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Mornings In The College Chapel by Francis Greenwood Peabody

XXXVII THE DECLINE OF ENTHUSIASM

Revelation ii.1-7.

I do not propose to consider the character or intention of this mystical Book of Revelation. However it may be regarded, it is first of all a series of messages written in the name of the risen Christ to the churches of Asia, singling out each in turn, pointing out its special defects, and exhorting it to its special mission; and there is something so modern, or rather so universal about these messages to the churches that in spite of their strange language and figures of speech they often seem like messages to the churches of America to-day. First the word comes to the chief church of the region, at Ephesus. It was a great capital city, with much prosperity and splendor, and the church there abounded in good works. The writer appreciates all this: |I know thy works, and thy toil and patience, and that thou canst not bear evil men.| It was a substantial, busy city church. What was lacking in the church {91} of Ephesus? It had fallen away, says the message, from its first enthusiasm. It had |lost its first love.| The eagerness of its first conversion had gone out of it. It had settled down into the ways of an established church, with plenty of good works and good people, but with the loss of that first spontaneous, passionate loyalty; and unless it recovered this enthusiasm |its candlestick would be removed out of its place,| and its light would go out.

How modern that sounds! How precisely it is like some large church in some large city to-day, a respectable and respected and useful church, a Sunday club, a self-satisfied circle; and how it explains that mysterious way in which, in many such a large church, a sort of dry-rot seems to set in, and even where the church seems to prosper it is declining, and some day it dies! It has lost its first love, and its candle first flickers and then goes out.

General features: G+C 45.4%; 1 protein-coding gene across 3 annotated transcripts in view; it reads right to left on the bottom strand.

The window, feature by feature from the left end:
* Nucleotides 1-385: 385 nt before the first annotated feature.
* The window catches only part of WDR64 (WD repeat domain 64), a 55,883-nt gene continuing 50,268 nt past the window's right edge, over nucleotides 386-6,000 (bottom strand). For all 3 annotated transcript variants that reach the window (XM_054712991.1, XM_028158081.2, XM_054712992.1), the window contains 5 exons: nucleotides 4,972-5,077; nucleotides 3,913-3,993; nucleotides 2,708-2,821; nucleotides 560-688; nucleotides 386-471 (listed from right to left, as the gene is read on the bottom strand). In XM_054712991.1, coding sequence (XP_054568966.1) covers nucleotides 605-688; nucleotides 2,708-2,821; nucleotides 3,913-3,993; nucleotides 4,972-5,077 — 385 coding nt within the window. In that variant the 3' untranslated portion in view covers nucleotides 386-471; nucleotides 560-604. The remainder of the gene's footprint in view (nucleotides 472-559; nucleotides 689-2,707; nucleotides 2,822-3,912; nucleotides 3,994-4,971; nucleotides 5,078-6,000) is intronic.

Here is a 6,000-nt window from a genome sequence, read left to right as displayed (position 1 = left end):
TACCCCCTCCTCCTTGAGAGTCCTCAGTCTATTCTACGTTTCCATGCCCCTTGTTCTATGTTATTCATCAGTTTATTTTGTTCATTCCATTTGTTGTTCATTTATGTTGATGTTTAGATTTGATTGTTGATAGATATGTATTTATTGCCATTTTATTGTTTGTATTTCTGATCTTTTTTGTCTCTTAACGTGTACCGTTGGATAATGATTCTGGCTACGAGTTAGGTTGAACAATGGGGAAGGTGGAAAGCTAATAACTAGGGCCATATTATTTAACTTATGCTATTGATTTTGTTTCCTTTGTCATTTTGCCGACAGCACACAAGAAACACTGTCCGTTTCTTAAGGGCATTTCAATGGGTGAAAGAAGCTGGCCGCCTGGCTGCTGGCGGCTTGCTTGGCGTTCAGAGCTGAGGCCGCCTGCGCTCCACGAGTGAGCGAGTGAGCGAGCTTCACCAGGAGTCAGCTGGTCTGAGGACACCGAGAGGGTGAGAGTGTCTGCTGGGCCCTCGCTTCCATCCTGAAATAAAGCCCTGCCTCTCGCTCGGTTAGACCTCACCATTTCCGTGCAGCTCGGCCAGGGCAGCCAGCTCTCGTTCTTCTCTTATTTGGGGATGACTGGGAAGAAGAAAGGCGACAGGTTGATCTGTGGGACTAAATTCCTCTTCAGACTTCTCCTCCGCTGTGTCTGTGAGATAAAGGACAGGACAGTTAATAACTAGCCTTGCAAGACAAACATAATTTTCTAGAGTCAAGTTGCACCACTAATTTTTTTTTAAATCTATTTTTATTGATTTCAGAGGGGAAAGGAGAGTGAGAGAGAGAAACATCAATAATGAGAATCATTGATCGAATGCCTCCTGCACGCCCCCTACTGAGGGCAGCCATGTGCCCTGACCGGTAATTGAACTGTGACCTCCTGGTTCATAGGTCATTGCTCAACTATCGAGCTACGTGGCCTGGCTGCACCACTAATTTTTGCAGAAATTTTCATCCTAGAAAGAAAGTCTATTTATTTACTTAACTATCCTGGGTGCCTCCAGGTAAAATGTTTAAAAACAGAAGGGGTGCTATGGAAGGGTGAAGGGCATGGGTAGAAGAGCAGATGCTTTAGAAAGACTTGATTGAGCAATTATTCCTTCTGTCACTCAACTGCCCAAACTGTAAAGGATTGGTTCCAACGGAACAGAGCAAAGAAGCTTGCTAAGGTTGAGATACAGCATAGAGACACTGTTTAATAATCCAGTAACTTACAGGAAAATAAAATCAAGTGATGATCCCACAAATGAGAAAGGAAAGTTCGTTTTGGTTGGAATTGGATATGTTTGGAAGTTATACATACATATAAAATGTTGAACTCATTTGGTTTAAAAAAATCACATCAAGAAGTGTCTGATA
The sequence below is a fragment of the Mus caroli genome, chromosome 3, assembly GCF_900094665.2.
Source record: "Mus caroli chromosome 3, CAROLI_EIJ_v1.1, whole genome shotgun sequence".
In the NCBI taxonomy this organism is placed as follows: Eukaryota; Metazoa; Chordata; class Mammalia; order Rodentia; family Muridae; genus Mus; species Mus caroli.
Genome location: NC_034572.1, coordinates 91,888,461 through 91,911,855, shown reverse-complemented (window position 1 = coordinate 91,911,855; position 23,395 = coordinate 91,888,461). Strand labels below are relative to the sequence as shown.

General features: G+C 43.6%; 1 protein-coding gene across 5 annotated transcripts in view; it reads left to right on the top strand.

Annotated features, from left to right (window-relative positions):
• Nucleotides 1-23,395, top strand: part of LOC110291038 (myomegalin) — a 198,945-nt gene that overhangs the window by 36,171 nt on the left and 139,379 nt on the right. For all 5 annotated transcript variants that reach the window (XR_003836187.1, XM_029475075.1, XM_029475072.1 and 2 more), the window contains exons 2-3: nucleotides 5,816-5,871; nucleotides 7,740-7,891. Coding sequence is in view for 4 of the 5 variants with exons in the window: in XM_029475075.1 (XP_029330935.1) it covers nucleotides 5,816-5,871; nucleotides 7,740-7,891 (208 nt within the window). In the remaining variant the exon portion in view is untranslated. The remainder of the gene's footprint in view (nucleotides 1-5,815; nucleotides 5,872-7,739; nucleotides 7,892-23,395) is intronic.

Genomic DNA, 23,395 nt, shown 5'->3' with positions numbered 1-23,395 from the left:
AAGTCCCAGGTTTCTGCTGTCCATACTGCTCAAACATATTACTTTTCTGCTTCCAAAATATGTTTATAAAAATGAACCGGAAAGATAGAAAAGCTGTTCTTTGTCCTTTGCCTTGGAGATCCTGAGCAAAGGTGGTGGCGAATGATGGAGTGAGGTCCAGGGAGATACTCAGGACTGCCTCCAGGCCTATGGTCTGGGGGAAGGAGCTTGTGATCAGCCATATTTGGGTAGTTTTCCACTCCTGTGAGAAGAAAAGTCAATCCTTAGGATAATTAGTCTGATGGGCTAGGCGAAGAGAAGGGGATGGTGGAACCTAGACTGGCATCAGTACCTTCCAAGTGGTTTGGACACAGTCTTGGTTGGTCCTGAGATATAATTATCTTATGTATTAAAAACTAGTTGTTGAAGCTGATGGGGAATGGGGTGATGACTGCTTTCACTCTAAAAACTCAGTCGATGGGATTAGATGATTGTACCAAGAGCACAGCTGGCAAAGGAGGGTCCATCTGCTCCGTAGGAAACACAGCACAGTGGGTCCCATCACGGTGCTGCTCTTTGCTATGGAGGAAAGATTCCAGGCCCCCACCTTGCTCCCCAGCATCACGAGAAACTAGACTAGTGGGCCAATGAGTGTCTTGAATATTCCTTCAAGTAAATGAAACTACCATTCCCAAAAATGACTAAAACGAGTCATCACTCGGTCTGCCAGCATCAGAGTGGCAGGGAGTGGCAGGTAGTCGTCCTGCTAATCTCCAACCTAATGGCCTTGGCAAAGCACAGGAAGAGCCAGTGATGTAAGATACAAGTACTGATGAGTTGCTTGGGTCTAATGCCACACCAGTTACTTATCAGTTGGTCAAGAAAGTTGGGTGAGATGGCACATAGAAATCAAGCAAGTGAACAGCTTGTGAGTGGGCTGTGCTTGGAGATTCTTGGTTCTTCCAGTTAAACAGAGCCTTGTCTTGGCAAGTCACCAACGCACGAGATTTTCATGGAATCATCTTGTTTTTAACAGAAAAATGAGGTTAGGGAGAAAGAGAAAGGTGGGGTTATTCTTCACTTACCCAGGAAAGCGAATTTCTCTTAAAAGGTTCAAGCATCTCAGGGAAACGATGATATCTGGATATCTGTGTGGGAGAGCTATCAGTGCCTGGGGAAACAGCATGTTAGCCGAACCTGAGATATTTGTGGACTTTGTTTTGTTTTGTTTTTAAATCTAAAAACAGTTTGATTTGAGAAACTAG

Indeed, how true the same story is of many an individual inside or outside the church, perfectly respectable and entirely respected, but outgrowing his enthusiasms. He becomes, by degrees, first self-repressed and unemotional, then a cynical dilettante. How you wish he {92} would do something impulsive, impetuous, even foolish! How you would like to detect him in an enthusiasm! His life has moved on like the river Rhine, which has its boisterous Alpine youth, and then runs more and more slowly, until in Holland we can hardly detect whether it has any current.

|It drags its slow length through the hot, dry land, And dies away in the monotonous strand.|

That is the church of Ephesus, and that is the man from Ephesus, and unless they repent and regain their power of enthusiasm their light goes out. Ephesus lies there, a cluster of huts beside a heap of ruins, and the future of the world is with the nations and churches and people who view the world with fresh, unspoiled, appreciative hope.

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